Crossing-Border Languages

Published Date:
Namibia Publishing House 
N$ 53.00
The present publication originates from the papers and documents which were delivered at the Intern Workshop "Cross-Border Languages". This workshop was held at the National Institute for Educational Development (NIED) in Okahandja (Namibia) from 23 to 27 September 1996. The meeting was another result of the co-operation between NIED and the German Foundation for Intern Development which funded the workshop preparations and familiarisation tours, as well as contributed largely towards the cost of the workshop.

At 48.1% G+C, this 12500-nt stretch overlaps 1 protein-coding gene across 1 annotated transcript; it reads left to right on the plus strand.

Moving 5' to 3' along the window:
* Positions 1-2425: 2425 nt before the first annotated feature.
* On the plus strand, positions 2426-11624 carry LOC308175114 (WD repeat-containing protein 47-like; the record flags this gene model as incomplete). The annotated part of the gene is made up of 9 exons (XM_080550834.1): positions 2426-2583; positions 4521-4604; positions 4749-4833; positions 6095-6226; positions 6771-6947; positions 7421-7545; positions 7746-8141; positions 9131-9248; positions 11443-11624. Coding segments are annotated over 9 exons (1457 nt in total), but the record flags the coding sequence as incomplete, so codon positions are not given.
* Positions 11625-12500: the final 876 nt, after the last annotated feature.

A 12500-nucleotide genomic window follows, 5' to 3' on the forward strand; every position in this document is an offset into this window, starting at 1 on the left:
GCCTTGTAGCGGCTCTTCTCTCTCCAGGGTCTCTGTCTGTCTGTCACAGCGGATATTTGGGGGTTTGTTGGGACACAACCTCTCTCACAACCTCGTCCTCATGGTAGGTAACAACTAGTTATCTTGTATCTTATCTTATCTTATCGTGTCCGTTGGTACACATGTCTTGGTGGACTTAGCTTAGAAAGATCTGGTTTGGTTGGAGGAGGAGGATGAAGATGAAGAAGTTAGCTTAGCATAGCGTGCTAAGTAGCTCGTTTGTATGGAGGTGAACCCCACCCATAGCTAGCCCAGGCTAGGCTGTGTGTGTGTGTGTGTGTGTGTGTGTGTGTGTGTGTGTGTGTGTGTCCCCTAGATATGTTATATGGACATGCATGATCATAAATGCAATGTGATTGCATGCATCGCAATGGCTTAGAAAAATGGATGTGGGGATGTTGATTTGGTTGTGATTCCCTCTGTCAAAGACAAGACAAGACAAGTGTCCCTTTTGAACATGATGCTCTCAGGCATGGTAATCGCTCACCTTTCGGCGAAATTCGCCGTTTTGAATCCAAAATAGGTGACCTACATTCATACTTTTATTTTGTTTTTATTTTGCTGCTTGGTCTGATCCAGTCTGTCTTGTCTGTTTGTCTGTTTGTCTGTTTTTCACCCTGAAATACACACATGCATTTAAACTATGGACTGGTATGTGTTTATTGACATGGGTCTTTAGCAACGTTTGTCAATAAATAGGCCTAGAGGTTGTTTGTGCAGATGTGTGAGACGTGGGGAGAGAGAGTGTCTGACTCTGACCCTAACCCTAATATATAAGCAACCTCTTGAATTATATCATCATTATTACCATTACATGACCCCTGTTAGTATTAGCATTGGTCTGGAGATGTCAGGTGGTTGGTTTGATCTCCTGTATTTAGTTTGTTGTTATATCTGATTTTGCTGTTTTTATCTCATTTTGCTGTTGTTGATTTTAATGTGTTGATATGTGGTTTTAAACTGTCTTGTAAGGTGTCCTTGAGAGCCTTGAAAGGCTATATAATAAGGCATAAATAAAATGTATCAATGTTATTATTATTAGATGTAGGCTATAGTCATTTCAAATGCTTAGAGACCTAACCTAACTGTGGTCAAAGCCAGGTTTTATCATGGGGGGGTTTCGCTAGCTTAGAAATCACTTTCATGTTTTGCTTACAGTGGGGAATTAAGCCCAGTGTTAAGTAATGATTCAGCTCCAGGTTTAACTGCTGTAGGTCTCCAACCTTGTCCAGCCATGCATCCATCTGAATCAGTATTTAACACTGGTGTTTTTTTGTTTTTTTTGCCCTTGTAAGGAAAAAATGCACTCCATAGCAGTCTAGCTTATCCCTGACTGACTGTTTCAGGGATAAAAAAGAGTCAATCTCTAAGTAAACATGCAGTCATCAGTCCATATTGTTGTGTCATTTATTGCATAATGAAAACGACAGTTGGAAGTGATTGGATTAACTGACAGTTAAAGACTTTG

The workshop brought together Namibian specialists in African languages and rep­ rese from Southern African countries which share with Namibia a common linguistic heritage. This heritage results, among other things, in the existence and use of languages like Oshikwanyama, Setswana and Silozi which enjoy the status of an important medium of communication at the cross-border level. In fact, as these three languages are widely spoken in the region, a vary degree of official recognition is found both in Namibia and among our neighbours. Thus, as a consequence, these three languages are not only substantial in non-fom1al domains, but also in formal domains such as being the medium of instruction in lower primary grades in Namibia, Botswana and South Africa, being taught as a subject in the higher grades, and being used as the medium of instruction in adult literacy classes. In addition, the Namibian Broadcasting Corporation (NBC) broadcasts programmes in Oshikwanyama and Silozi, which address national and regional issues thus making these issues available to local communities with little knowledge of the off language English. Furthermore, print media like New Era or The Namibian occasionally publish articles in national languages including Oshikwanyama and Silozi. The role, status and development of Oshikwanyama, Setswana and Silozi in Namibia present a challenge for neighbouring countries as well as an interesting point of comparison. In the past and mainly since independence much has been achieved in particular in education, where Namibia offers solid progress in her endeavour to implement the language policy for schools with respect to national languages. But, as other countries are working along similar lines and sometimes have more experience in this field, the idea was born to invite representatives to a regional meeting where views on regional co-operation could be exchanged.